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Predicting New Target Conditions for Drug Retesting Using Temporal Patterns in Clinical Trials: A Proof of Concept.

He Z, Weng C - AMIA Jt Summits Transl Sci Proc (2015)

Bottom Line: Efficient drug repurposing promises to accelerate drug discovery with reduced cost.However, most successful repurposing cases so far have been achieved by serendipity.There is a need for more efficient computational methods for predicting new indications for existing drugs.

View Article: PubMed Central - PubMed

Affiliation: Department of Biomedical Informatics, Columbia University, New York, NY.

ABSTRACT
Drug discovery is costly and time-consuming. Efficient drug repurposing promises to accelerate drug discovery with reduced cost. However, most successful repurposing cases so far have been achieved by serendipity. There is a need for more efficient computational methods for predicting new indications for existing drugs. This paper conducts a retrospective analysis of the temporal patterns of drug intervention trials for every drug in a pair of different conditions in ClinicalTrials.gov, including 550 drugs used for 451 conditions between 2003 and 2013. We found that drugs are often targeted towards conditions that are related by similar or identical eligibility criteria. We demonstrated the preliminary feasibility of predicting new target conditions for drug retesting among conditions with similar aggregated clinical trial eligibility criteria and confirmed this hypothesis using evidence from the literature.

No MeSH data available.


The numbers of different conditions that the top 20 most retested drugs were retested on.
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f2-2085703: The numbers of different conditions that the top 20 most retested drugs were retested on.

Mentions: Figure 2 displays the count of different conditions that a drug was retested on each year for the top 20 drugs that were retested on most conditions between 2004 and 2013. Each color block represents the number of different conditions that the drug was retested on compared to the previous year(s). The most retested drug (i.e., Bevacizumab) resides at the bottom of the figure. Note that since our time window is from 2003 to 2013, the first year that a drug could be retested for another condition is 2004. Most retested drugs were used in chemotherapeutic activities. One reason could be that chemotherapy usually uses multiple drugs to kill or control tumor cells. Meanwhile, chemotherapy drugs are often used to treat different types of neoplasms and cancers.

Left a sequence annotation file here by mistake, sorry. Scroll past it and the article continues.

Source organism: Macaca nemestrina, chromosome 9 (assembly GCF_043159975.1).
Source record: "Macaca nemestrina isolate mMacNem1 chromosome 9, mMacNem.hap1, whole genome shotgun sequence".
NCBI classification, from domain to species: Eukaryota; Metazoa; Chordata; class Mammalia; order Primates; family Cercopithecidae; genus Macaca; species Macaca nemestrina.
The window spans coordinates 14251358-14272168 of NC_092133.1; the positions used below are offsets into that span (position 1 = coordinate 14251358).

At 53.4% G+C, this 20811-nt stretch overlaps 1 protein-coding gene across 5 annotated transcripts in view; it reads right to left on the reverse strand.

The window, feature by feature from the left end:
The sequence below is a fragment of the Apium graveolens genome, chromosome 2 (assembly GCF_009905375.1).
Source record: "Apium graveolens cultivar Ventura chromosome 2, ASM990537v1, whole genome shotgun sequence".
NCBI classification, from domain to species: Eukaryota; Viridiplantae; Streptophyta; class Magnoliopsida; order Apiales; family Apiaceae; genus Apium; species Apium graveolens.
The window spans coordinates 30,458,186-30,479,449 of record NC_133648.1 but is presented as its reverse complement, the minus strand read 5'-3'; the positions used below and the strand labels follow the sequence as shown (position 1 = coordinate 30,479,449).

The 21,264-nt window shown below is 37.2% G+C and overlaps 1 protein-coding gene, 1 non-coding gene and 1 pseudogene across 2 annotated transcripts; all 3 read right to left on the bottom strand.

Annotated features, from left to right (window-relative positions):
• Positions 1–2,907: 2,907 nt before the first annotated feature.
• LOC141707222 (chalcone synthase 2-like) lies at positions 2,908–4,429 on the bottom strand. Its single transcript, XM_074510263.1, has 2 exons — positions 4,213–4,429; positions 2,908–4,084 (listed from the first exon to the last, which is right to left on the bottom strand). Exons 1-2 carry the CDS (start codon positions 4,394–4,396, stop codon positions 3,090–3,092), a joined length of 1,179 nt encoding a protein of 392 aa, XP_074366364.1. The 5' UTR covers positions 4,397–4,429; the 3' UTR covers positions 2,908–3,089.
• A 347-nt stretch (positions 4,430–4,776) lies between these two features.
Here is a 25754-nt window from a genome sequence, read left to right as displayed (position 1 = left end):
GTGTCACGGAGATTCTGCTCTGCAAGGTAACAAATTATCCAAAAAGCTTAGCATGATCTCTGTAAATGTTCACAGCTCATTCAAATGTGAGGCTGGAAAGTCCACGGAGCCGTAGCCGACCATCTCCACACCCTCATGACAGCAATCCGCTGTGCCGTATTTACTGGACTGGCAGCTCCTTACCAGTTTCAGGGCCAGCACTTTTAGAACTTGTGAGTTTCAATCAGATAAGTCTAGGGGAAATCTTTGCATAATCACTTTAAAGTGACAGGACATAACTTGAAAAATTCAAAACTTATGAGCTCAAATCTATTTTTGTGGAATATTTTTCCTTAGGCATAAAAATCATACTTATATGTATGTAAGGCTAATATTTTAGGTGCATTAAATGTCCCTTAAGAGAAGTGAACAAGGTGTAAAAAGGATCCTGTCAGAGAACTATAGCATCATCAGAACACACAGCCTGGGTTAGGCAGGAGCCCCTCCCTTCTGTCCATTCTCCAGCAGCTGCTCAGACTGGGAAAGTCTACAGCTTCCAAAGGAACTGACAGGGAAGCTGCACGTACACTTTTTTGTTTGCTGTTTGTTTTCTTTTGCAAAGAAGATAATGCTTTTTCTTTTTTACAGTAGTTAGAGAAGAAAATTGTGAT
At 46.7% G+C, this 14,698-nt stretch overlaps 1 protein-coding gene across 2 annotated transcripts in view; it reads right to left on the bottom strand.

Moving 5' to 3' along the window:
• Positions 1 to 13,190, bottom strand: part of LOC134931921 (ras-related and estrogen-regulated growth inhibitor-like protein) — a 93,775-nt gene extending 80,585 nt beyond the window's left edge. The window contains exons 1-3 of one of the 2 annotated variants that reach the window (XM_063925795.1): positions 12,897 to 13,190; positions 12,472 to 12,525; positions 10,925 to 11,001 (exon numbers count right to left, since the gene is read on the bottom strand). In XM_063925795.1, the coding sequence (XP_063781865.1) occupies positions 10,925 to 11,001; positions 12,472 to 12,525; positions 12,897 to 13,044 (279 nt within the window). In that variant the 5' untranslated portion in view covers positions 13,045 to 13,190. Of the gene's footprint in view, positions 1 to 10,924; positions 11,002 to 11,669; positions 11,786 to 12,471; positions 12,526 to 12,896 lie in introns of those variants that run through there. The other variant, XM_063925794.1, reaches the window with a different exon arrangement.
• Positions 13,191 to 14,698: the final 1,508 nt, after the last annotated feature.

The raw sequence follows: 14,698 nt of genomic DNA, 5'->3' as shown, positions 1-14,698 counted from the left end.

Predicting New Target Conditions for Drug Retesting Using Temporal Patterns in Clinical Trials: A Proof of Concept.

He Z, Weng C - AMIA Jt Summits Transl Sci Proc (2015)

The numbers of different conditions that the top 20 most retested drugs were retested on.
© Copyright Policy
Related In: Results  -  Collection

Show All Figures
getmorefigures.php?uid=PMC4525223&req=5

f2-2085703: The numbers of different conditions that the top 20 most retested drugs were retested on.
Mentions: Figure 2 displays the count of different conditions that a drug was retested on each year for the top 20 drugs that were retested on most conditions between 2004 and 2013. Each color block represents the number of different conditions that the drug was retested on compared to the previous year(s). The most retested drug (i.e., Bevacizumab) resides at the bottom of the figure. Note that since our time window is from 2003 to 2013, the first year that a drug could be retested for another condition is 2004. Most retested drugs were used in chemotherapeutic activities. One reason could be that chemotherapy usually uses multiple drugs to kill or control tumor cells. Meanwhile, chemotherapy drugs are often used to treat different types of neoplasms and cancers.

Bottom Line: Efficient drug repurposing promises to accelerate drug discovery with reduced cost.However, most successful repurposing cases so far have been achieved by serendipity.There is a need for more efficient computational methods for predicting new indications for existing drugs.

View Article: PubMed Central - PubMed

Affiliation: Department of Biomedical Informatics, Columbia University, New York, NY.

ABSTRACT
Drug discovery is costly and time-consuming. Efficient drug repurposing promises to accelerate drug discovery with reduced cost. However, most successful repurposing cases so far have been achieved by serendipity. There is a need for more efficient computational methods for predicting new indications for existing drugs. This paper conducts a retrospective analysis of the temporal patterns of drug intervention trials for every drug in a pair of different conditions in ClinicalTrials.gov, including 550 drugs used for 451 conditions between 2003 and 2013. We found that drugs are often targeted towards conditions that are related by similar or identical eligibility criteria. We demonstrated the preliminary feasibility of predicting new target conditions for drug retesting among conditions with similar aggregated clinical trial eligibility criteria and confirmed this hypothesis using evidence from the literature.

No MeSH data available.